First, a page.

The Humanity of John Steinbeck

“There’s nothing like that first taste of beer.” – Doc, from Cannery Row

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John Steinbeck was born on this day in 1902 in Salinas, California. Steinbeck gave a voice to the disenfranchised and those who struggle to labor for a living. He became a household name for his book, Of Mice and Men, published in 1937, which was adapted for Broadway and won the Drama Critics Circle Award for Best Play the same year. Steinbeck’s The Grapes Of Wrath, published in 1939, won the National Book Award and the Pulitzer Prize; its protagonist Tom Joad has been the subject of songs by musicians ranging from Woody Guthrie to Bruce Springsteen.

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But it’s Steinbeck’s Cannery Row that I’ve read a dozen times since I first picked it up twenty-some years ago. My daughter read Cannery Row out of curiosity and asked me what I saw in the book that I read it over and over. My answer is this:

Steinbeck creates a world of tramps and drunks and whores held together by a protagonist named Doc, a demigod marine biologist who walks across the street from his lab each day to buy two quarts of beer, and writes about it with such eloquence and humanity it is as powerful as scripture.

Perhaps more powerful.

 

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About Jim Brennan

Jim is a Philadelphia-based writer, author, poet and editor for the Schuylkill Valley Journal.
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8 Responses to The Humanity of John Steinbeck

  1. Sophie33 says:

    Thanks for this lovely post! I really enjoyed it! xxx

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  2. LB says:

    Jim, I’ve not read Cannery Row (yet!) but the quotes in your blog and in the comment section surely have me wanting to suggest it to my book group. Thank you for inspiring me to read it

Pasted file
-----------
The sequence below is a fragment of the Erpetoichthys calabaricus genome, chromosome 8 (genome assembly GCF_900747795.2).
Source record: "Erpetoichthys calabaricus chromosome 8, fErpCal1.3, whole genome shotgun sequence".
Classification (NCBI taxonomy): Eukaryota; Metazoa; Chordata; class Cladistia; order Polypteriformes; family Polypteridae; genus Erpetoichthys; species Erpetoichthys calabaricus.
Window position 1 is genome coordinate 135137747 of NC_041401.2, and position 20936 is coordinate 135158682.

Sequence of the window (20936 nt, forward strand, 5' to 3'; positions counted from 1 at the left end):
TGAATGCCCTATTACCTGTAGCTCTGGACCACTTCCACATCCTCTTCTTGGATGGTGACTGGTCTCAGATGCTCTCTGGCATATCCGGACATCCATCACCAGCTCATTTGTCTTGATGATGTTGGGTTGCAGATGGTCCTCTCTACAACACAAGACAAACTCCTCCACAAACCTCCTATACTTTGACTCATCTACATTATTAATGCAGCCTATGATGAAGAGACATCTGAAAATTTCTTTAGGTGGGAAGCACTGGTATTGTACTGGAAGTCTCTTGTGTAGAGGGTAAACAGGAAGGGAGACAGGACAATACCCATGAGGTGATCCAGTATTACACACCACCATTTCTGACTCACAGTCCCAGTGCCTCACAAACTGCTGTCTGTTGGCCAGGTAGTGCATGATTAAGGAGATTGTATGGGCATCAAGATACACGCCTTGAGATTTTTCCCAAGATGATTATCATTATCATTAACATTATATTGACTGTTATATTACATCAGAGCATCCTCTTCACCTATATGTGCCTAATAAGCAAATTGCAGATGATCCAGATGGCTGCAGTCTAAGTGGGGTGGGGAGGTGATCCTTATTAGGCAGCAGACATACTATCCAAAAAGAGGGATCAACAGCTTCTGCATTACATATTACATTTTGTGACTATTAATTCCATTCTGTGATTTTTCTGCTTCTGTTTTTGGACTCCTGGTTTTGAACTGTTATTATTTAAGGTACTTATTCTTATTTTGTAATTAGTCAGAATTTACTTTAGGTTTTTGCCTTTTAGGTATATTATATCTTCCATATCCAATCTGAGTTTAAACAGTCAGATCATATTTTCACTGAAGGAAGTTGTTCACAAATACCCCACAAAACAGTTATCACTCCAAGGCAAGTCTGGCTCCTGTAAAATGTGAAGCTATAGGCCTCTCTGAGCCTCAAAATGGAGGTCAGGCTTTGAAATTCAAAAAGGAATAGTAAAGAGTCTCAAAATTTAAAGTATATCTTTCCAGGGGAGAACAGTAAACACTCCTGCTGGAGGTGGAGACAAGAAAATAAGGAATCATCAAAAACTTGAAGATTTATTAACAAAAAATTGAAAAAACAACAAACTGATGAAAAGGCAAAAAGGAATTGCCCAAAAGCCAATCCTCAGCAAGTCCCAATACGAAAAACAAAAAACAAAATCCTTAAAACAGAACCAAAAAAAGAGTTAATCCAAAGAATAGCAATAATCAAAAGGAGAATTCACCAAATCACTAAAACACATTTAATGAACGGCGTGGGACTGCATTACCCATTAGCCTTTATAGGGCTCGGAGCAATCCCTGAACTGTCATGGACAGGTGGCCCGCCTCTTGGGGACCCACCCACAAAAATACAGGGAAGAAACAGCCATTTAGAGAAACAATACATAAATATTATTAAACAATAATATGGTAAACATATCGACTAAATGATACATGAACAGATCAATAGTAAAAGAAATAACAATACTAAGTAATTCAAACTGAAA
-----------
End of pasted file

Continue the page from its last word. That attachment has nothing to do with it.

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  3. Paul B says:

    I was thinking about Cannery Row yesterday due to the anniversary – I know it is one of your favourites and indirectly you persuaded me to read it. It is a fantastic novel with perhaps the most evocative and best opening paragraph of any novel. Thank you for the introduction!

    “Cannery Row in Monterey in California is a poem, a stink, a grating noise, a quality of light, a tone, a habit, a nostalgia, a dream. Cannery Row is the gathered and scattered, tin and iron and rust and splintered wood, chipped pavement and weedy lots and junk heaps, sardine canneries of corrugated iron, honky tonks, restaurants and whore houses, and little crowded groceries, and laboratories and flophouses. Its inhabitant are, as the man once said, “whores, pimps, gambler and sons of bitches,” by which he meant Everybody. Had the man looked through another peephole he might have said, “Saints and angels and martyrs and holymen” and he would have meant the same thing.”

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    • Jim Brennan says:

      That description of Cannery Row is what hooked me many, many years ago. Thanks for writing it here, Paul. I think I shall go back and read it again.

      Liked by 1 person

    • Jim Brennan says:

      “Its inhabitant are, as the man once said, “whores, pimps, gambler and sons of bitches,” by which he meant Everybody. Had the man looked through another peephole he might have said, “Saints and angels and martyrs and holymen” and he would have meant the same thing.” Those lines belong in scripture.

      Liked by 2 people

  4. Brittany says:

    I’m intrigued! Sounds like an entertaining read.

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